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The Stonebridge Practice Good


Inspection carried out on 30 October 2017

During a routine inspection

Letter from the Chief Inspector of General Practice

We carried out an announced comprehensive inspection at The Stonebridge Practice on 30 October 2017. Overall the practice is rated as good. Our key findings across all the areas we inspected were as follows:

  • There was an open and transparent approach to safety and a system in place for reporting and recording significant events. The provider was aware of the requirements of the duty of candour.
  • The practice had clearly defined and embedded systems to minimise risks to patient safety.
  • Staff were aware of current evidence based guidance. Staff were trained and had the skills and knowledge to deliver effective care and treatment.
  • Results from the national GP patient survey showed patients were treated with compassion, dignity and respect and were involved in decisions about their treatment.
  • Information about services and how to complain was available. Improvements were made to the quality of care as a result of patient feedback.
  • The practice performed well on the national GP patient survey on access to the service. Patients reported being able to make and appointment and there was continuity of care, with urgent appointments available the same day.
  • The practice had suitable facilities, although the telephone system needed improvement, and was well equipped to treat patients and meet their needs.
  • There was a clear leadership structure and staff felt supported by management. The practice proactively sought feedback from staff and patients, which it acted on.

The areas where the practice should make improvement are:

  • The practice should continue to improve access to the service, particularly telephone access, so that patients who need to contact the practice are able to do so.
  • The practice should develop a programme of clinical audit that reflects practice priorities in addition to CCG-led prescribing work.

Professor Steve Field CBE FRCP FFPH FRCGP 

Chief Inspector of General Practice

Inspection carried out on 04 November 2014

During a routine inspection

Letter from the Chief Inspector of General Practice

This is the report of findings from our inspection of The Stonebridge Practice. The practice is registered with the Care Quality Commission to provide primary care services.

We carried out a comprehensive inspection on 4 November 2014. We spoke with patients, members of the patient participation group (PPG), and staff including the management team.

The practice is rated as good for providing a safe, effective, caring, responsive, and well-led service. The quality of care provided for the six population groups is rated as good. We gave the practice an overall rating of good.

Our key findings were as follows:

  • Many aspects of the service were safe. Staff understood and fulfilled their responsibilities to raise concerns and report incidents and near misses. All opportunities for learning from internal and external incidents were maximised to support development.
  • The practice was effective. The practice’s focus was on improving patient outcomes, and networked with other local providers to share best practice. They were proactive in health promotion, and raising patients’ awareness and understanding in chronic disease management.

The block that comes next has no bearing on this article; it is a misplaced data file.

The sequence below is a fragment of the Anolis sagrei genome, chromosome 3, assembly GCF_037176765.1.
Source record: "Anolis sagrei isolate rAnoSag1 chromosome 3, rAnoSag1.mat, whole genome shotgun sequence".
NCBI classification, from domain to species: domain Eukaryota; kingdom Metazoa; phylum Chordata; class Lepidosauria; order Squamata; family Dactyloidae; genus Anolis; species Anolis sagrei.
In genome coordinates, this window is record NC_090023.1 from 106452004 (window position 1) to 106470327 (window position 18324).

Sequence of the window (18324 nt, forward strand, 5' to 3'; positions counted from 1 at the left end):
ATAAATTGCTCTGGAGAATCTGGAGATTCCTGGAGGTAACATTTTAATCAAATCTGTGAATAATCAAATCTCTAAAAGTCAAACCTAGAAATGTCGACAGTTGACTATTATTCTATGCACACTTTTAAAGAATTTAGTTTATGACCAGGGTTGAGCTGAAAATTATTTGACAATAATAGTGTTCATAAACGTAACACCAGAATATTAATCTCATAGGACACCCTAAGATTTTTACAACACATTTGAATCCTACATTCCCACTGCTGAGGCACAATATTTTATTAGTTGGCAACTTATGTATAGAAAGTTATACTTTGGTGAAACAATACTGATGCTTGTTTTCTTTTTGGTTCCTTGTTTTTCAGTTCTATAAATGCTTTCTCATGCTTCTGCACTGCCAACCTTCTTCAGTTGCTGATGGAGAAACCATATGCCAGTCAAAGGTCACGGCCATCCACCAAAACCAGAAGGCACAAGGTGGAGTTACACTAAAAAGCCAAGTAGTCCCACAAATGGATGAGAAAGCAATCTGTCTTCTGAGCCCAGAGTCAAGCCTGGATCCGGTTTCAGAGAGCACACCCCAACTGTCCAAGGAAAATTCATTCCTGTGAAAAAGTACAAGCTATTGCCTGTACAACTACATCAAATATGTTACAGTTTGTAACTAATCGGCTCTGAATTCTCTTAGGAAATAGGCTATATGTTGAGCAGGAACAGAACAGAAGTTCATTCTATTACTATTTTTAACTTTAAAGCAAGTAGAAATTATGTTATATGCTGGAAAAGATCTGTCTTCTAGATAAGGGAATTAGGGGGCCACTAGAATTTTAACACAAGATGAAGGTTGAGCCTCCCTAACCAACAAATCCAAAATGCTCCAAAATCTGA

• The practice was caring. Feedback from patients about their care and treatment was positive. There was a patient centred culture and strong evidence that staff were motivated to offer kind and compassionate care, working to overcome obstacles to achieve this.
  • The practice responded to the needs of its patients, which were central to the planning and delivery of care. They had implemented suggestions for improvements as a result of feedback from patients and the patient participation group. There were many positive examples to demonstrate the changes made. For example, daily walk in clinics in addition to booked appointments had been implemented in response to feedback regarding the availability of appointments.
  • The practice understood the needs of the local population and services were planned to ensure these needs were met. They were proactive in understanding the needs of patients with long term conditions, particularly diabetes. A weekly diabetic clinic was offered by a GP and nurse with specialist training in diabetic care, and other clinical staff had received training to detect and prevent unwanted outcomes for diabetic patients. The practice also recognised the benefit of supported learning for patients, and made referrals to self-management programmes and signposted patients to educational events in the local area.
  • There was an active review of complaints and improvements were made as a result. Learning from complaints was shared with staff and the PPG.
  • The practice offered extended opening hours three evenings a week from 18.30 to 19:30 to meet the needs of patients that worked. Text message reminders for appointments and practice updates were heavily utilised.
  • The practice was well-led. They had clear vision with clinical excellence and quality of care as priorities. There was a strong focus on learning and training, and staff described a culture of openness and support.

However, there were also areas of practice where the provider needs to make improvements.

The provider should:

  • Provide relevant staff with chaperone training.

Professor Steve Field (CBE FRCP FFPH FRCGP) 

Chief Inspector of General Practice